Shepherds of the Sea

Shepherds of the Sea

Destroyer Escorts in World War II

Book - 2010
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Baker & Taylor
A compelling tale of courage, heroism and terror is told in the words of 91 sailors and officers interviewed by the author about their World War II service aboard 56 U.S. destroyer escorts, tasked with sinking German U-boats in the Atlantic and fighting battles in the Pacific.

Book News
A newspaper correspondent turned water and port commissioner in Albany, New York, Cross tells the story of a new kind of warship, designed by someone who had no formal training in ship design, untested, and manned by recruits with no experience on the water led by Ivy League college boys accustomed to yachts who in the end are credited with sinking 70 u-boats, 26 Japanese submarines, and fought in every major battle in the Pacific War. Among his topics are like lambs to the slaughter, reversing the time, the only man on the place, off the shores of New Jersey, sailors in the shadow, and pink streaks of afterglow. Annotation ©2010 Book News, Inc., Portland, OR (booknews.com)

Naval Inst Pr
This compelling tale of courage, heroism, and sheer terror is told in the actual words of the young, World War II destroyer escort sailors who lived to share their experiences. They came from the farms, small towns, and large cities all across the nation, sent out on the high seas to battle the Nazis and Japanese. Facing mortal danger, this unseasoned crop of teenage recruits went to sea aboard destroyer escorts, a novel yet untested vessel, designed by a man with no formal training in ship design, and which many navy officials viewed as a waste of money. Led by Ivy League college boys more accustomed to being aboard yachts than warships, these young men are credited with helping to turn the tide of the war in the Atlantic, singlehandedly sinking some seventy U-boats, and then fought side-by-side with Allied battleships and destroyers in every major Pacific battle. Although President Franklin Roosevelt first wanted these vessels built in 1940, navy brass convinced him to use the nation's limited resources to build more American destroyers instead, a mistake that would carry a heavy price for the Allies. The author interviewed ninety-one destroyer escort (DE) sailors and officers from fifty-six different ships, and was given access to secretly-kept war diaries, and other never-before-published information and photographs to illustrate the remarkable stories of this group of heroes to whom this nation owes a very special debt.

But this story is not just about battles. It is a story about growing up in the Great Depression, American genius, hard work, and honor, and includes a small but historic first step toward ending racial discrimination in the military. When Eleanor Roosevelt prevailed over the navy brass to allow African-Americans to step aboard a destroyer escort as full-fledged sailors, the first American warship manned by an African-American crew was launched.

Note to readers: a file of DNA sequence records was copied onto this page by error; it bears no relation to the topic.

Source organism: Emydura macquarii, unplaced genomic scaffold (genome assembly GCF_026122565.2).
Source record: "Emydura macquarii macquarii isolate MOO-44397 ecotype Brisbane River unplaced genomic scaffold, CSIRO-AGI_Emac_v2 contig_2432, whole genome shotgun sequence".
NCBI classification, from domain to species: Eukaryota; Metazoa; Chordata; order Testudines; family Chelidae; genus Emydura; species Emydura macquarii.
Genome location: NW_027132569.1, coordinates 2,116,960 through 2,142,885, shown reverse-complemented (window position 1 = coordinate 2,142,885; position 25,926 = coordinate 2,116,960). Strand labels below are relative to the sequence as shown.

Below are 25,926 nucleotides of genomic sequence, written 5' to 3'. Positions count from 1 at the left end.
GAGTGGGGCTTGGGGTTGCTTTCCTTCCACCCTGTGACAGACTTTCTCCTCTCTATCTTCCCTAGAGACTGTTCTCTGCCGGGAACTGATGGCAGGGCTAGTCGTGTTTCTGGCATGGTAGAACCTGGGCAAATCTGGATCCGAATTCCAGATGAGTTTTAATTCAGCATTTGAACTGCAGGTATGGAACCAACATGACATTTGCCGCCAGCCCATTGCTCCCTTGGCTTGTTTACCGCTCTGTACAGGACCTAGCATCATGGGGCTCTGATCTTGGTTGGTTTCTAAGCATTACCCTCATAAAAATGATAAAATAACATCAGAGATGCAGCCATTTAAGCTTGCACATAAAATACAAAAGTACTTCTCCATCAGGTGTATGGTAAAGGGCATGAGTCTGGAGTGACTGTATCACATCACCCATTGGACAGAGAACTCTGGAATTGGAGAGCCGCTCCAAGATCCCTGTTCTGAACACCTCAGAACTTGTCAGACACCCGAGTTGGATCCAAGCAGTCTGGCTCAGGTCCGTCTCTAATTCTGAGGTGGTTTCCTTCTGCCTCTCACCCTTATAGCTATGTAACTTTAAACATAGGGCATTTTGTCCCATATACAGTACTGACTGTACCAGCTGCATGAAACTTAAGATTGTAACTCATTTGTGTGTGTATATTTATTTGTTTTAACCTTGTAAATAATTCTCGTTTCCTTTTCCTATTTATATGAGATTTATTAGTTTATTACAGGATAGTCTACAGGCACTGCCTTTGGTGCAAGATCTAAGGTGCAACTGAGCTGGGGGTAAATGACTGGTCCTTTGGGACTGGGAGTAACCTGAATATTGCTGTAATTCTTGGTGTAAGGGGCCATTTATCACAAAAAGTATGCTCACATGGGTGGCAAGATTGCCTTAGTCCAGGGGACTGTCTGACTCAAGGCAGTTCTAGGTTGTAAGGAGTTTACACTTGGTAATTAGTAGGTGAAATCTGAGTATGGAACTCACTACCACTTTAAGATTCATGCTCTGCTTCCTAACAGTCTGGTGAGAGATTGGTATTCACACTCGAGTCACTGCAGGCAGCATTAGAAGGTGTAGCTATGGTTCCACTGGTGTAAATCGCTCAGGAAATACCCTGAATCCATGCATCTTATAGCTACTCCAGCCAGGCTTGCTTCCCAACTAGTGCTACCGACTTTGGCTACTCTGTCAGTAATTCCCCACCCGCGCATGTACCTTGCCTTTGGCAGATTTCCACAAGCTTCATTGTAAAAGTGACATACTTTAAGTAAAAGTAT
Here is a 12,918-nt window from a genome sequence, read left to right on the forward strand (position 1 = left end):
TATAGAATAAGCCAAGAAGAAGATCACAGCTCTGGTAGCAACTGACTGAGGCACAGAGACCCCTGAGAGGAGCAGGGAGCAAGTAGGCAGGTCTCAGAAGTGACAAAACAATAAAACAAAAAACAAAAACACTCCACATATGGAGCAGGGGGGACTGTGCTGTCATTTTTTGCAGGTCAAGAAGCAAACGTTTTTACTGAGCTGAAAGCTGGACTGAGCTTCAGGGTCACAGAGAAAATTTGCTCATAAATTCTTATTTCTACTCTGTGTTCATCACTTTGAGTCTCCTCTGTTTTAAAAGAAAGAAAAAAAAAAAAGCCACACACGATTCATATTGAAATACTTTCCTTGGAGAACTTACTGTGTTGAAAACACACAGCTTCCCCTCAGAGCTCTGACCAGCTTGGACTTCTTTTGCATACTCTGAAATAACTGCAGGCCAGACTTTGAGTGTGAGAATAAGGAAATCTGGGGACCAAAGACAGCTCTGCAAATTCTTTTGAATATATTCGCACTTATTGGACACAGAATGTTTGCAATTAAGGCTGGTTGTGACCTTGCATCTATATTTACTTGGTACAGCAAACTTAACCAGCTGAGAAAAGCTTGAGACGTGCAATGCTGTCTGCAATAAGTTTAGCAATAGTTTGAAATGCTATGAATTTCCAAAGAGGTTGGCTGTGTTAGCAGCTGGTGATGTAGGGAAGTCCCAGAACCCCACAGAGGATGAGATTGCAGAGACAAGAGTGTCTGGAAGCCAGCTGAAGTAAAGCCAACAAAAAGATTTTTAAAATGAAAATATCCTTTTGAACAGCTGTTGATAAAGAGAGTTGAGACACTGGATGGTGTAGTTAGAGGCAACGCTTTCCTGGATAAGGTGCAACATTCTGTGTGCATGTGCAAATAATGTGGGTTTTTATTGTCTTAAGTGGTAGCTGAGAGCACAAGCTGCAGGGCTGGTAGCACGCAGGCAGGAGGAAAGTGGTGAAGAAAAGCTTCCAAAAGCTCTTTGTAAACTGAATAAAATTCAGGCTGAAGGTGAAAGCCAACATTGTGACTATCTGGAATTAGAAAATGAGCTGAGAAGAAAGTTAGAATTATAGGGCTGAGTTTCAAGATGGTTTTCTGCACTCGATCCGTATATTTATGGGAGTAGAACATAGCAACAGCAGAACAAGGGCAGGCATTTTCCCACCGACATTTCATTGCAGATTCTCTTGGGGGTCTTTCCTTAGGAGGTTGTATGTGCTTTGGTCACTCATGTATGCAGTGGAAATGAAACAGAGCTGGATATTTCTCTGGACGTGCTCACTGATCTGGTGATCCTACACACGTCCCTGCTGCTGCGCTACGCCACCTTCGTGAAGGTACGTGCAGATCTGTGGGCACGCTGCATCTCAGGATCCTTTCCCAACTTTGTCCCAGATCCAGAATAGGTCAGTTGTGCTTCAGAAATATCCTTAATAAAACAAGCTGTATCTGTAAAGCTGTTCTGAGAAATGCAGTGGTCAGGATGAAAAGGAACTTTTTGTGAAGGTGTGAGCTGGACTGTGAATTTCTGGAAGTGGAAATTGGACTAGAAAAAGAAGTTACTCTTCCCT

NavPress
This compelling tale of courage, heroism, and sheer terror is told in the actual words of the young, World War II destroyer escort sailors who lived to share their experiences. They came from the farms, small towns, and large cities all across the nation, sent out on the high seas to battle the Nazis and Japanese. Facing mortal danger, this unseasoned crop of teenage recruits went to sea aboard destroyer escorts, a novel yet untested vessel, designed by a man with no formal training in ship design, and which many navy officials viewed as a waste of money. Led by Ivy League college boys more accustomed to being aboard yachts than warships, these young men are credited with helping to turn the tide of the war in the Atlantic, singlehandedly sinking some seventy U-boats, and then fought side-by-side with Allied battleships and destroyers in every major Pacific battle. Although President Franklin Roosevelt first wanted these vessels built in 1940, navy brass convinced him to use the nation?s limited resources to build more American destroyers instead, a mistake that would carry a heavy price for the Allies. The author interviewed ninety-one destroyer escort (DE) sailors and officers from fifty-six different ships, and was given access to secretly-kept war diaries, and other never-before-published information and photographs to illustrate the remarkable stories of this group of heroes to whom this nation owes a very special debt.

But this story is not just about battles. It is a story about growing up in the Great Depression, American genius, hard work, and honor, and includes a small but historic first step toward ending racial discrimination in the military. When Eleanor Roosevelt prevailed over the navy brass to allow African-Americans to step aboard a destroyer escort as full-fledged sailors, the first American warship manned by an African-American crew was launched.

Publisher: Annapolis, Md. : Naval Institute Press, c2010
ISBN: 9781591141440
1591141443
Branch Call Number: 940.5459 CR
Characteristics: xxi, 294 p. : ill. ; 24 cm

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